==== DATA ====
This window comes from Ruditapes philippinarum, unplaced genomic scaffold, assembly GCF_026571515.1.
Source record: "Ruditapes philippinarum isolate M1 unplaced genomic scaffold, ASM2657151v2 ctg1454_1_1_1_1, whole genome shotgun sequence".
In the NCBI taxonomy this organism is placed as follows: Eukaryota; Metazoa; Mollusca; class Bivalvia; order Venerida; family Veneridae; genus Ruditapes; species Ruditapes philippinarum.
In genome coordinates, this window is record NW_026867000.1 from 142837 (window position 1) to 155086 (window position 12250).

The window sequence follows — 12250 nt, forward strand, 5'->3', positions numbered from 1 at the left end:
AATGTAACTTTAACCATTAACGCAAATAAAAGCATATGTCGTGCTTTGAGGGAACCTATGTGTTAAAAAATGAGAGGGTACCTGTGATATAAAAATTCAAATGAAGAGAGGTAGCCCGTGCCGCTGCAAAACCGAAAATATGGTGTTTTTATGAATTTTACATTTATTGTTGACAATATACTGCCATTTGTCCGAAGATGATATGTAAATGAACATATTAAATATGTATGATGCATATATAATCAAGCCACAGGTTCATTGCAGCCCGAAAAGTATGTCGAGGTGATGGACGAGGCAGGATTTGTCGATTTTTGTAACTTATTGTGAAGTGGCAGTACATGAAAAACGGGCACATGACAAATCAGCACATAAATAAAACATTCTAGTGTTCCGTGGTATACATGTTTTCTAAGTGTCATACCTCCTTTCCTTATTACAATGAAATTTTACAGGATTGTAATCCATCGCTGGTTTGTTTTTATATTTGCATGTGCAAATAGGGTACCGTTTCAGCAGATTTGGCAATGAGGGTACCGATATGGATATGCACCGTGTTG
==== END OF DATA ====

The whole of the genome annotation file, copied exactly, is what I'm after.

This window comes from Ruditapes philippinarum, unplaced genomic scaffold, assembly GCF_026571515.1.
Source record: "Ruditapes philippinarum isolate M1 unplaced genomic scaffold, ASM2657151v2 ctg1454_1_1_1_1, whole genome shotgun sequence".
In the NCBI taxonomy this organism is placed as follows: Eukaryota; Metazoa; Mollusca; class Bivalvia; order Venerida; family Veneridae; genus Ruditapes; species Ruditapes philippinarum.
In genome coordinates, this window is record NW_026867000.1 from 142837 (window position 1) to 155086 (window position 12250).

The window sequence follows — 12250 nt, forward strand, 5'->3', positions numbered from 1 at the left end:
AATGTAACTTTAACCATTAACGCAAATAAAAGCATATGTCGTGCTTTGAGGGAACCTATGTGTTAAAAAATGAGAGGGTACCTGTGATATAAAAATTCAAATGAAGAGAGGTAGCCCGTGCCGCTGCAAAACCGAAAATATGGTGTTTTTATGAATTTTACATTTATTGTTGACAATATACTGCCATTTGTCCGAAGATGATATGTAAATGAACATATTAAATATGTATGATGCATATATAATCAAGCCACAGGTTCATTGCAGCCCGAAAAGTATGTCGAGGTGATGGACGAGGCAGGATTTGTCGATTTTTGTAACTTATTGTGAAGTGGCAGTACATGAAAAACGGGCACATGACAAATCAGCACATAAATAAAACATTCTAGTGTTCCGTGGTATACATGTTTTCTAAGTGTCATACCTCCTTTCCTTATTACAATGAAATTTTACAGGATTGTAATCCATCGCTGGTTTGTTTTTATATTTGCATGTGCAAATAGGGTACCGTTTCAGCAGATTTGGCAATGAGGGTACCGATATGGATATGCACCGTGTTG